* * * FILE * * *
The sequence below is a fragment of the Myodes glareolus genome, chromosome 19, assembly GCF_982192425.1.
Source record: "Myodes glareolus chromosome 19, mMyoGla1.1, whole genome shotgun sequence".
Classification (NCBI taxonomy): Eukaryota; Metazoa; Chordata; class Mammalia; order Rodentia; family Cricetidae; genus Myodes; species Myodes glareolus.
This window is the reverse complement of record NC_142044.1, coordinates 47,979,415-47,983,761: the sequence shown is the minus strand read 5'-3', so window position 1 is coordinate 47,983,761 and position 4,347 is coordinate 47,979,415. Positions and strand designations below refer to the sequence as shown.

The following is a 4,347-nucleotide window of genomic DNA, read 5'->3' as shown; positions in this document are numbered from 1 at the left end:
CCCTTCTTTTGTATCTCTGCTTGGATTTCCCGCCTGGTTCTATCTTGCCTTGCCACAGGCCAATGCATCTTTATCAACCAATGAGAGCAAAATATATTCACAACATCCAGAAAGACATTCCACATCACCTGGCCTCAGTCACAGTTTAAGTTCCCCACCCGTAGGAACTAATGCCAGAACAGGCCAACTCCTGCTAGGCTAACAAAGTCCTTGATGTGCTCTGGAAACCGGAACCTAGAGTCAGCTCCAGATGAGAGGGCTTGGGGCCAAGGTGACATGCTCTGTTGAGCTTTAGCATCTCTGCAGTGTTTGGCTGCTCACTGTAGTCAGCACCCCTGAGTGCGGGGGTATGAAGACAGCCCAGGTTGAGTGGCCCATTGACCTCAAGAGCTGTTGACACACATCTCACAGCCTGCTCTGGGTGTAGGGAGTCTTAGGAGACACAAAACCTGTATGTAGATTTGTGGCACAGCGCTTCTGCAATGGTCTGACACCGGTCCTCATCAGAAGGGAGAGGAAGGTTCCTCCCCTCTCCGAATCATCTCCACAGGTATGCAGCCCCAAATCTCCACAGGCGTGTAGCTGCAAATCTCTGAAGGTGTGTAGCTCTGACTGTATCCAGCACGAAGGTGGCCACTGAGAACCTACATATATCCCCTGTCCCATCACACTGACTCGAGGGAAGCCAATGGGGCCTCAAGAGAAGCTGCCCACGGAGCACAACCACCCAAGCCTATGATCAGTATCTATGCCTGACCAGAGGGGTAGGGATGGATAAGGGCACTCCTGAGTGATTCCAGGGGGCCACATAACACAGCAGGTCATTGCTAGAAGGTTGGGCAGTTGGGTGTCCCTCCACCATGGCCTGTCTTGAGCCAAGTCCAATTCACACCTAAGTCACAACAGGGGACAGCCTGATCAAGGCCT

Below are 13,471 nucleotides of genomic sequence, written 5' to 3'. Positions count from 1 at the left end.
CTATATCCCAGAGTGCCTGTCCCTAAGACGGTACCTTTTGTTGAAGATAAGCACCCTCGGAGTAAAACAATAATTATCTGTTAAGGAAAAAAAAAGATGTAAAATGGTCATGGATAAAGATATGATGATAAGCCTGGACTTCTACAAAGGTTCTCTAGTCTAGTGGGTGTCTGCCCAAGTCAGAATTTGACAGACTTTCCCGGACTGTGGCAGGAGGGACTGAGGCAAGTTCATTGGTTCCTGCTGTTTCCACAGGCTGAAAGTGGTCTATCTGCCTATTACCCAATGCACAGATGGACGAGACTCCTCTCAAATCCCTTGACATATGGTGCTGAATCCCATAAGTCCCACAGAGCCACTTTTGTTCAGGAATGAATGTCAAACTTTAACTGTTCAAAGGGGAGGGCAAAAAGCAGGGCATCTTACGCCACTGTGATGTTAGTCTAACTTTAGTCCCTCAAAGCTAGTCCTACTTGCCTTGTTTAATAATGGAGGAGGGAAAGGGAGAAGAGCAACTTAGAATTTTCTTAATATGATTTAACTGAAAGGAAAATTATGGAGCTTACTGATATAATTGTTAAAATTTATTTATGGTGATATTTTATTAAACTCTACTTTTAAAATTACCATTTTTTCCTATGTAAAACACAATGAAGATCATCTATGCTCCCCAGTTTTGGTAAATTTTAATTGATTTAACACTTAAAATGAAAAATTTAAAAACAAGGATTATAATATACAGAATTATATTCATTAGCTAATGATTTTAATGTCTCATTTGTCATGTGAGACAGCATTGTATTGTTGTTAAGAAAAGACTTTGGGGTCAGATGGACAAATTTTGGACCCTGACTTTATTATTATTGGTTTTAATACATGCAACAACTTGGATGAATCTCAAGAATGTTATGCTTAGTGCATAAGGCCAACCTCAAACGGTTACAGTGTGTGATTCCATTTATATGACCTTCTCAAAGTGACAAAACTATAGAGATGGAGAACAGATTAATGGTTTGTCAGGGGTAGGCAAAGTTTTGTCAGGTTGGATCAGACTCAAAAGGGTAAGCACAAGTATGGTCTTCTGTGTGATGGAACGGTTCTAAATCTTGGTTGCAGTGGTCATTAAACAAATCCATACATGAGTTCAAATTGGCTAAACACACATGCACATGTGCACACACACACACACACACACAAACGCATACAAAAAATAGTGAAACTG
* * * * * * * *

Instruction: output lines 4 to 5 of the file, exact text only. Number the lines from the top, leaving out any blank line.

This window is the reverse complement of record NC_142044.1, coordinates 47,979,415-47,983,761: the sequence shown is the minus strand read 5'-3', so window position 1 is coordinate 47,983,761 and position 4,347 is coordinate 47,979,415. Positions and strand designations below refer to the sequence as shown.

The following is a 4,347-nucleotide window of genomic DNA, read 5'->3' as shown; positions in this document are numbered from 1 at the left end: